Suzanne Pleshette, the raspy-voiced beauty who was pecked on by Alfred Hitchcock's The Birds before settling down with Bob Newhart in his classic eponymous 1970s sitcom, has died.  She was 70.

Pleshette has battled lung cancer for the better part of a decade and underwent chemotherapy in 2006. A family friend, entertainment attorney Robert Finkelstein, told the Associated Press that the actress died as of respiratory failure Saturday evening at her Los Angeles home.

"Although she was quite sick, she was one of those people you thought would go on forever,'' Newhart told the Los Angeles Times. "If anyone could beat cancer, it was Suzy—she was such an indomitable spirit. She was a pro's pro."

After training at Sanford Meisner's Acting school and launching her career on the stage, Pleshette landed a few roles on television before making her big-screen debut opposite Jerry Lewis in the 1958 comedy The Geisha Boy.

With her distinct, husky voice and dark good looks, directors and producers quickly took notice of the starlet and she racked up credits on the tube and silver screen. After appearing in a 1960 episode of Alfred Hitchcock Presents, the master of suspense hired her for a prime part in his hit 1963 horror film The Birds.

She also made her Broadway debut in 1961, taking over for Anne Bancroft as Annie Sullivan opposite Patty Duke as Helen Keller in The Miracle Worker.

During the next 10 years, she mostly plied her trade on the tube, appearing in episodes of Dr. Kildare, The Fugitive, The Invaders, Gunsmoke, Columbo and Bonanza. Her film credits included 1964's Youngblood Hawke and Fate Is the Hunter, 1965's A Rage to Live, 1966's Nevada Smith and the 1980 sequel Oh God: Book II with George Burns.

But it was her role as Emily Hartley, Newhart's sarcastic, witty schoolteacher wife on CBS' The Bob Newhart Show (1972-78), that brought Pleshette her greatest fame and earned her two Emmy nominations.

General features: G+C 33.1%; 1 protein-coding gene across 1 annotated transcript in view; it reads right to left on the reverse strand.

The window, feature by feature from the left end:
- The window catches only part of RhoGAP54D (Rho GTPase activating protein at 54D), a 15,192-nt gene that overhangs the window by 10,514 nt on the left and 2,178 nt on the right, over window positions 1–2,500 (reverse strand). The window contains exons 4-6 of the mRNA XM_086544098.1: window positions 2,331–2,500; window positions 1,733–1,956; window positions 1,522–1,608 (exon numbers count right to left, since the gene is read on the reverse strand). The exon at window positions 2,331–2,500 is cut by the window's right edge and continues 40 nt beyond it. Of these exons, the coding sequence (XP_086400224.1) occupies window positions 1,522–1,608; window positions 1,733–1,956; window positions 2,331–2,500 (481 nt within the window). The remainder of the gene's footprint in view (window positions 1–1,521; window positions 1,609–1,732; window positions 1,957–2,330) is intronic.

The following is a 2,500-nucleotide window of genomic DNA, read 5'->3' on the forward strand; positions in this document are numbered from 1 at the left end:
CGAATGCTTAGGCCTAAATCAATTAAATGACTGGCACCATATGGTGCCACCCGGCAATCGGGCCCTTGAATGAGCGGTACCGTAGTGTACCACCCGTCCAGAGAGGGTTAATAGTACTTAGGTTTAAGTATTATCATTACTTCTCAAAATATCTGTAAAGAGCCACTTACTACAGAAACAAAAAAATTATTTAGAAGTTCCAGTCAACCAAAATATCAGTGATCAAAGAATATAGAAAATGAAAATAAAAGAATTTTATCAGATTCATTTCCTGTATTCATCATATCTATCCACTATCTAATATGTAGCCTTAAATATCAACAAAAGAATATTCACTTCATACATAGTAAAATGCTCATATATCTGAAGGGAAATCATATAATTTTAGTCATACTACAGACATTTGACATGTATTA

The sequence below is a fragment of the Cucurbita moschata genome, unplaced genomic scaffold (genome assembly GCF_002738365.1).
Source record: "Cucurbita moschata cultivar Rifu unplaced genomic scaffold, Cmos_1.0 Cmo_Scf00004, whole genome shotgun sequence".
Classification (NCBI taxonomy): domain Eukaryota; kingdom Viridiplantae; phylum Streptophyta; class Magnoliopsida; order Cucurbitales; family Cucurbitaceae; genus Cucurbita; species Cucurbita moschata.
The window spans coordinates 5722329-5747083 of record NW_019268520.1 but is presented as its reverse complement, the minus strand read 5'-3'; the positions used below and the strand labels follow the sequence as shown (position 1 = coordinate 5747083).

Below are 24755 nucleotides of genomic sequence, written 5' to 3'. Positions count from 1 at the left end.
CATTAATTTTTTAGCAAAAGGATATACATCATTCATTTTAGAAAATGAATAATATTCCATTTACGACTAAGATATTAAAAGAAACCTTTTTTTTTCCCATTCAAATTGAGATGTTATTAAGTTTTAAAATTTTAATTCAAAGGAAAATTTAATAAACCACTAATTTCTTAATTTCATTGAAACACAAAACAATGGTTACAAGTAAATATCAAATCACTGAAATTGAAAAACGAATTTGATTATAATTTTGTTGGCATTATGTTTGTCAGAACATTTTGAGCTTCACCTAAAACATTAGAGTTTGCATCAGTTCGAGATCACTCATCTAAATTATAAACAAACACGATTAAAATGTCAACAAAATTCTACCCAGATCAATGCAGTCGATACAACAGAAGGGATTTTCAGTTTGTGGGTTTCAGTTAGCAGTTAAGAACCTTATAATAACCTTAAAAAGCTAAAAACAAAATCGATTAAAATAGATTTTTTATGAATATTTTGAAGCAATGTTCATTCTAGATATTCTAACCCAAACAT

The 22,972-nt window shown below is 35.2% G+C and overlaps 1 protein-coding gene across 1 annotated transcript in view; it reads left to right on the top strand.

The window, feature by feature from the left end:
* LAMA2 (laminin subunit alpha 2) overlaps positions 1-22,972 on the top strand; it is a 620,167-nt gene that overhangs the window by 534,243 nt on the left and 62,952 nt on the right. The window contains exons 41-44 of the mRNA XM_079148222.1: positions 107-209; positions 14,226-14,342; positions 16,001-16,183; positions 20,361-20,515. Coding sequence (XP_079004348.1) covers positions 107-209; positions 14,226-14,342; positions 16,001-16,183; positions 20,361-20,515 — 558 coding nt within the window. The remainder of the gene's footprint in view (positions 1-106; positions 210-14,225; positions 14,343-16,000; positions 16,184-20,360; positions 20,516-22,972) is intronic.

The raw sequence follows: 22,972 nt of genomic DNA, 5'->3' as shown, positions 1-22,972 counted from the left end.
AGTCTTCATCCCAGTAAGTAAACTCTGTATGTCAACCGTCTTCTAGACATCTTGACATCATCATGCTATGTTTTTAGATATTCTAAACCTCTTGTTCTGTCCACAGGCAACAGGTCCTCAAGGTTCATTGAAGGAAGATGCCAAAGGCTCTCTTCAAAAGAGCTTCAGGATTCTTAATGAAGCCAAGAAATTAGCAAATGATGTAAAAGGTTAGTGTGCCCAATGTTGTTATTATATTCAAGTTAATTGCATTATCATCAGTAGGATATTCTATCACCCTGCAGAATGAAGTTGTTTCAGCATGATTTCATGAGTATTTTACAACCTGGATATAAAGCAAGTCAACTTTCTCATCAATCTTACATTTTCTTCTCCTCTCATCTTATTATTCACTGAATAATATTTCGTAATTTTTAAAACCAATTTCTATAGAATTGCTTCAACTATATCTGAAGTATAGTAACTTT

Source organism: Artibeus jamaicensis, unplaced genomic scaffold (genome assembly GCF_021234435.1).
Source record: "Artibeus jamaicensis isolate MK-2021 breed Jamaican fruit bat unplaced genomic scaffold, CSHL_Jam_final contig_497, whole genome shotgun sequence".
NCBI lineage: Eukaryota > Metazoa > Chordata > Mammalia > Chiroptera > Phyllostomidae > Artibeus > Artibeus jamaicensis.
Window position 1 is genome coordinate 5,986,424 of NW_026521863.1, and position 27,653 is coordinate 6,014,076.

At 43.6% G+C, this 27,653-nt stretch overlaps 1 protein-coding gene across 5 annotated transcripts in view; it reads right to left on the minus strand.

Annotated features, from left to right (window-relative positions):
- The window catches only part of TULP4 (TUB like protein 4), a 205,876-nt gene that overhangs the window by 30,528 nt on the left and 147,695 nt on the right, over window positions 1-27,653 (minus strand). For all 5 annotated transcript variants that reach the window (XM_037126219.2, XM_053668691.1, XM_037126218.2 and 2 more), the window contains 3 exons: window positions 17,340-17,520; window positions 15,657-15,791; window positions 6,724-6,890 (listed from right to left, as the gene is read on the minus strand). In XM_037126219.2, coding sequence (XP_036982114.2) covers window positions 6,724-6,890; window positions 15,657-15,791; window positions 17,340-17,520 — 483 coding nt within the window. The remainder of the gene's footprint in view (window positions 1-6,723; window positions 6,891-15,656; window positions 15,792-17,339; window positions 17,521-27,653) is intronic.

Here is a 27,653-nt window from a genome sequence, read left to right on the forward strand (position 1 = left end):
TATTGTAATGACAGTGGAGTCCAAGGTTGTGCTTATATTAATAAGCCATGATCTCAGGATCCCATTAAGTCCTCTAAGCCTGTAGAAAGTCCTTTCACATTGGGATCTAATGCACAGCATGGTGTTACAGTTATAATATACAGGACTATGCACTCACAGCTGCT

Pleshette reprised her role as Emily for the hilarious surprise ending of the funnyman's followup sitcom, Newhart, in 1990. Newhart wakes up to find himself in his old sitcom prattling on about a dream he had running a cozy Vermont inn. Critics heralded the twist as one of the smartest finales of all time.

"If I'm in Timbuktu, I'll fly home to do that," Pleshette told Newhart upon hearing his idea for the it-was-all-a-bad-dream ending.

In a 1990 interview with CBS This Morning, she recalled with pleasure the thrill of the final taping and the shock on the audience's faces.

"And then they heard this mumble under the covers, and nobody does my octave, you know," she said. "And I think they suspected it might be me, but when that dark hair came up from under the covers, they stood and screamed."

She wistfully added that "to be together again with the old rhythms, looking into each other's eyes, was just wonderful" and experience was "very touching and dear."

As it turned out, Pleshette took away more than a fantastic memory. In 2000, she married one of Newhart's costars, Tom Poston, who played inn handyman George Utley. They remained together until Poston himself died of respiratory failure in April of last year.

Born Jan. 31, 1937 in New York City, Pleshette quickly gravitated toward acting when she attended the New York High School of the Performing Arts. After a brief stint at Syracuse, she signed up for classes with the Neighborhood Playhouse School of the Theatre with Meisner.

During the '80s and '90s, Pleshette continued to make regular appearances on the tube, headlining 1984's Maggie Briggs, the 1986 drama series Bridges to Cross and The Boys Are Back, which ran during the 1994-95 season. She scored an Emmy nomination in 1991 for the title role in the TV movie Leona Helmsley: The Queen of Mean.

More recently, she appeared in Good Morning, Miami from 2002 to 2003 and guest starred on Will & Grace and 8 Simple Rules.

Pleshette was due to receive a star on the Hollywood Walk of Fame on Jan. 31, what would have been her 71st birthday.

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